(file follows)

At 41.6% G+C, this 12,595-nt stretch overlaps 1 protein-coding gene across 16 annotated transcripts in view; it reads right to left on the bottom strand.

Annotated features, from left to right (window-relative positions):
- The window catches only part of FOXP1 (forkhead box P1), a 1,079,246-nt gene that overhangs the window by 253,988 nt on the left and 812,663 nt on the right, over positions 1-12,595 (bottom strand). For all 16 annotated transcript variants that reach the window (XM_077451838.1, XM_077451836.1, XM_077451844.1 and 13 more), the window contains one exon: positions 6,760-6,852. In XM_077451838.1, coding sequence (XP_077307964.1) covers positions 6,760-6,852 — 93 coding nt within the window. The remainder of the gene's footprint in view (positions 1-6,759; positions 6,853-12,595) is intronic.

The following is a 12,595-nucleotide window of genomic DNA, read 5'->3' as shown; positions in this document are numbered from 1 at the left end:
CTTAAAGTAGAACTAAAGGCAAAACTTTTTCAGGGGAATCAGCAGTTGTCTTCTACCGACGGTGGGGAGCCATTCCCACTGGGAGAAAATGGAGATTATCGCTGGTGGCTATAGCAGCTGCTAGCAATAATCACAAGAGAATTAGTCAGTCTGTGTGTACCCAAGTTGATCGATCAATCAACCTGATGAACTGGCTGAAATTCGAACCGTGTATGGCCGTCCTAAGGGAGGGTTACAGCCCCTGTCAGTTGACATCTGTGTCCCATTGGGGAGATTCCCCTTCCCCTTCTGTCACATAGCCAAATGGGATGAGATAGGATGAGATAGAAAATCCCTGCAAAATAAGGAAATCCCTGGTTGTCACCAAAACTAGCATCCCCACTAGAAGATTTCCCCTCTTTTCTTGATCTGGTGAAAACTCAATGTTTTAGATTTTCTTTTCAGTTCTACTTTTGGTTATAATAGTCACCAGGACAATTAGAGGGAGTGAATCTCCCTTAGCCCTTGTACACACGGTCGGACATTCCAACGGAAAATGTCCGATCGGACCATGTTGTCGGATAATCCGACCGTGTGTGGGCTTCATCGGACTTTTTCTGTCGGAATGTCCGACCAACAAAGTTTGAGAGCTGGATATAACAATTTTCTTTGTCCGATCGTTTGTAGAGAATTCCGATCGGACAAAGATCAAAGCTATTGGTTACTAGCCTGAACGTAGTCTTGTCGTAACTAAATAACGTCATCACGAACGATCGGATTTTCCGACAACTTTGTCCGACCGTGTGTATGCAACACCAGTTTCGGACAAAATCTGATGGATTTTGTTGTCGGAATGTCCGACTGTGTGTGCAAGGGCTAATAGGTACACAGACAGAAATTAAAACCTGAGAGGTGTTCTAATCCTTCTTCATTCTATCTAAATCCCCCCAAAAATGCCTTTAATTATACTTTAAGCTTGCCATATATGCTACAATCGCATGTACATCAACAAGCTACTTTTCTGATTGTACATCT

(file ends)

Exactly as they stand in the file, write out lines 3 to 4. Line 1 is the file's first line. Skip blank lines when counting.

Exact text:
- The window catches only part of FOXP1 (forkhead box P1), a 1,079,246-nt gene that overhangs the window by 253,988 nt on the left and 812,663 nt on the right, over positions 1-12,595 (bottom strand). For all 16 annotated transcript variants that reach the window (XM_077451838.1, XM_077451836.1, XM_077451844.1 and 13 more), the window contains one exon: positions 6,760-6,852. In XM_077451838.1, coding sequence (XP_077307964.1) covers positions 6,760-6,852 — 93 coding nt within the window. The remainder of the gene's footprint in view (positions 1-6,759; positions 6,853-12,595) is intronic.

The following is a 12,595-nucleotide window of genomic DNA, read 5'->3' as shown; positions in this document are numbered from 1 at the left end: